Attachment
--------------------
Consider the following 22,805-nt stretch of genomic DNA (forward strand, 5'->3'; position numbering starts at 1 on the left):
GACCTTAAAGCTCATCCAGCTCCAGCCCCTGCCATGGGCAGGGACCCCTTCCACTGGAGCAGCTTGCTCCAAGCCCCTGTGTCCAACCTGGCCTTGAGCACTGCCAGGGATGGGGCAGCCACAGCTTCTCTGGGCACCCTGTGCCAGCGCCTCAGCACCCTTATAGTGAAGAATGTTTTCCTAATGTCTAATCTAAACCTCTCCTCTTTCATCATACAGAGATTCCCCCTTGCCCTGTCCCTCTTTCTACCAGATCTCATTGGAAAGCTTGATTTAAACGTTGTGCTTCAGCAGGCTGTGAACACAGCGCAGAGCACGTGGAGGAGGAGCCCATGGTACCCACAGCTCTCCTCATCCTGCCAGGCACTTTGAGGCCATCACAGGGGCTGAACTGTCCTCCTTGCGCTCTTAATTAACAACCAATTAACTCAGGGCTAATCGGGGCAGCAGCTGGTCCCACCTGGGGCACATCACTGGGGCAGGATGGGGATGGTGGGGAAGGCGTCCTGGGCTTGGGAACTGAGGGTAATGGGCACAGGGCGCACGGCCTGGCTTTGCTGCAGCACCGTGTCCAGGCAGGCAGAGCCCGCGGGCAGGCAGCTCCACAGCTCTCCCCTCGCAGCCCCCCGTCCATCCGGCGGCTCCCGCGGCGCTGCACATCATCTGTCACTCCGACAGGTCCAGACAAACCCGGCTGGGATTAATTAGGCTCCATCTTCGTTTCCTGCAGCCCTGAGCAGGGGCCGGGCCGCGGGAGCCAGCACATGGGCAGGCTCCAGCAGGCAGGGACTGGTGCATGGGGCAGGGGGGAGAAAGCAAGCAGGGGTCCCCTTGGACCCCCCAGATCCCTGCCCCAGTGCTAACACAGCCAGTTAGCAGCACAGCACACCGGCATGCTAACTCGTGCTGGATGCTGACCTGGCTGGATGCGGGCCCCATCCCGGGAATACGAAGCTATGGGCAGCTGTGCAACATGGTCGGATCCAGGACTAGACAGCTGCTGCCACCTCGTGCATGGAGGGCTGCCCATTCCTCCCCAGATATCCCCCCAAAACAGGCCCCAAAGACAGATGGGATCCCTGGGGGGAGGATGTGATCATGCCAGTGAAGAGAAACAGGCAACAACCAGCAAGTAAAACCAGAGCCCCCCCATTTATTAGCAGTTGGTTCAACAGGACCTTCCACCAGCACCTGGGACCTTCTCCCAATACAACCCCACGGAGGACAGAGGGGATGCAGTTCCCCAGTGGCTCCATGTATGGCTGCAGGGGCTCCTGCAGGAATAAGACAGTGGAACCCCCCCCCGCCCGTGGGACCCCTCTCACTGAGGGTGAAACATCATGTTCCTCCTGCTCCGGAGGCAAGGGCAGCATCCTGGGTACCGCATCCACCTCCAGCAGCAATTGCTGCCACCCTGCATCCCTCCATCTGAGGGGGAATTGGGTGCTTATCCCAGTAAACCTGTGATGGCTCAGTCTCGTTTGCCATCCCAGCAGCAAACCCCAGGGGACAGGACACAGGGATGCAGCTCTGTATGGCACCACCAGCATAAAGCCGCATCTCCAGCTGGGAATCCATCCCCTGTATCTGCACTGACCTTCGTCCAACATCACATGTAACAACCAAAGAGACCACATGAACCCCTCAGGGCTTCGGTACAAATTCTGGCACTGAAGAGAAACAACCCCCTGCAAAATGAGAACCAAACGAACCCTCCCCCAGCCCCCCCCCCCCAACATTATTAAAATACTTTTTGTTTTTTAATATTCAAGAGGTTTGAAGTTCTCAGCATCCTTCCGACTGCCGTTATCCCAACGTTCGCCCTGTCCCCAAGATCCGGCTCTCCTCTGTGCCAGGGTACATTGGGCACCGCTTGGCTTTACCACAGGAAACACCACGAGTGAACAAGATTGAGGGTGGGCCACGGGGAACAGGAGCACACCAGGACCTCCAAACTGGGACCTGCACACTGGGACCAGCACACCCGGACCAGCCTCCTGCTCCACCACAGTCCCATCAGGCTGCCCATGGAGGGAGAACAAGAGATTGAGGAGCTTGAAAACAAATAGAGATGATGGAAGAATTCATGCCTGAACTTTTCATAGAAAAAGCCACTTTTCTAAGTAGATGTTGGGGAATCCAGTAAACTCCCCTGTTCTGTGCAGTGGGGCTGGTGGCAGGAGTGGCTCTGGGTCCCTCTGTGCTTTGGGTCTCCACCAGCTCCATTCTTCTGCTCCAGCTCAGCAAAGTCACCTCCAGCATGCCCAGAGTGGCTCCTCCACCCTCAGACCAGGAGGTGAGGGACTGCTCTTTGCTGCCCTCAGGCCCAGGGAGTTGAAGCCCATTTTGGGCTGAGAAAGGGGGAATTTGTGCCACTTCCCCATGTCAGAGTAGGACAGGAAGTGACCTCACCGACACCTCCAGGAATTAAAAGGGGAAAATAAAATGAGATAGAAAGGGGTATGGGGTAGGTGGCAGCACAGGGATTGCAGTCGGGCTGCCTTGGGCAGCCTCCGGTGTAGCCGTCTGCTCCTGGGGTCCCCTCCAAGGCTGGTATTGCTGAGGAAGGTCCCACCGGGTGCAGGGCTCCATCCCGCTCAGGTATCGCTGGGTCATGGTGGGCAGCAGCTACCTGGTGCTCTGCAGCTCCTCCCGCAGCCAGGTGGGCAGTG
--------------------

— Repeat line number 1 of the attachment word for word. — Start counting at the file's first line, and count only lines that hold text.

Consider the following 22,805-nt stretch of genomic DNA (forward strand, 5'->3'; position numbering starts at 1 on the left):